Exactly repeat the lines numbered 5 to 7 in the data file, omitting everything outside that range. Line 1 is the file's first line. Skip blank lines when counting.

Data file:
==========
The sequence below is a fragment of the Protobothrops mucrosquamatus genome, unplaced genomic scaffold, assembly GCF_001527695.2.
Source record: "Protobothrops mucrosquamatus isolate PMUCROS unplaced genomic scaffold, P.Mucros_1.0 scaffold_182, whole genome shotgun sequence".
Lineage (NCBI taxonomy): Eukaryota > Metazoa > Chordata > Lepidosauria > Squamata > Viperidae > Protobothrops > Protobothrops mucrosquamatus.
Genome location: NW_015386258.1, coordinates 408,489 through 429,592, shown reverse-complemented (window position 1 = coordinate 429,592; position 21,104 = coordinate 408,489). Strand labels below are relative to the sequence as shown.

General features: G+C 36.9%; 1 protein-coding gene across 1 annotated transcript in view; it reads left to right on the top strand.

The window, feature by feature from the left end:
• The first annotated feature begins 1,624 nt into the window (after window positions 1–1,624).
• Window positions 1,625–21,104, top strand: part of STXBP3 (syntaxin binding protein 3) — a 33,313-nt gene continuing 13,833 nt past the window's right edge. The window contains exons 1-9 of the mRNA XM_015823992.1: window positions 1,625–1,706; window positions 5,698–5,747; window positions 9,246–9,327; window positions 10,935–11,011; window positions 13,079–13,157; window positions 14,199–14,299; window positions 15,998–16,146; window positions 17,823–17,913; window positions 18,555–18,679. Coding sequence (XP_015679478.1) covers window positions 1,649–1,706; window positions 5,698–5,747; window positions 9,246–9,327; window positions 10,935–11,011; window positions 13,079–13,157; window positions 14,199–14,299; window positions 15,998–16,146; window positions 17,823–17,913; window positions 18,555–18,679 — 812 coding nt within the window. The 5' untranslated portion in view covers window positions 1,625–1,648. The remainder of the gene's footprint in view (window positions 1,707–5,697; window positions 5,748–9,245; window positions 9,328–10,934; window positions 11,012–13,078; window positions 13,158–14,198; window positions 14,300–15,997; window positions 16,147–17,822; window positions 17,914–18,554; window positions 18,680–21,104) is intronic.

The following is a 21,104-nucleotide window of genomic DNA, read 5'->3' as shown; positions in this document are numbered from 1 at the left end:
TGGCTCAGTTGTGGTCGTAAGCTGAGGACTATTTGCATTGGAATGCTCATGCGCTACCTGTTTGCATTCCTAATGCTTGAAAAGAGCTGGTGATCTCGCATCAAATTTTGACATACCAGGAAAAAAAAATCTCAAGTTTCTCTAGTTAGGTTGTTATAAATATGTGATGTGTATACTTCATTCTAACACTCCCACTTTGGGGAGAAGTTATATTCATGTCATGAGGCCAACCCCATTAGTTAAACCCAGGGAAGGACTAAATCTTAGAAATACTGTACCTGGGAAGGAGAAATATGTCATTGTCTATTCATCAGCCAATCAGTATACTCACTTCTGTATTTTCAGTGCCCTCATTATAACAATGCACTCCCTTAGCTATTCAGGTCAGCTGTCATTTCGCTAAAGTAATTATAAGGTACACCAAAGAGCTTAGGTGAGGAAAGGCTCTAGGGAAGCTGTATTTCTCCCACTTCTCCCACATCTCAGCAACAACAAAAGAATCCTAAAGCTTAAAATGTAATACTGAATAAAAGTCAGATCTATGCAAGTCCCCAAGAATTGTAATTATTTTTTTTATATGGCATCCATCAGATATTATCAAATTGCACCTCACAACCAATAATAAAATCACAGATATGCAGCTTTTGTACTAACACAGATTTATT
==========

General features: G+C 36.9%; 1 protein-coding gene across 1 annotated transcript in view; it reads left to right on the top strand.

The window, feature by feature from the left end:
• The first annotated feature begins 1,624 nt into the window (after window positions 1–1,624).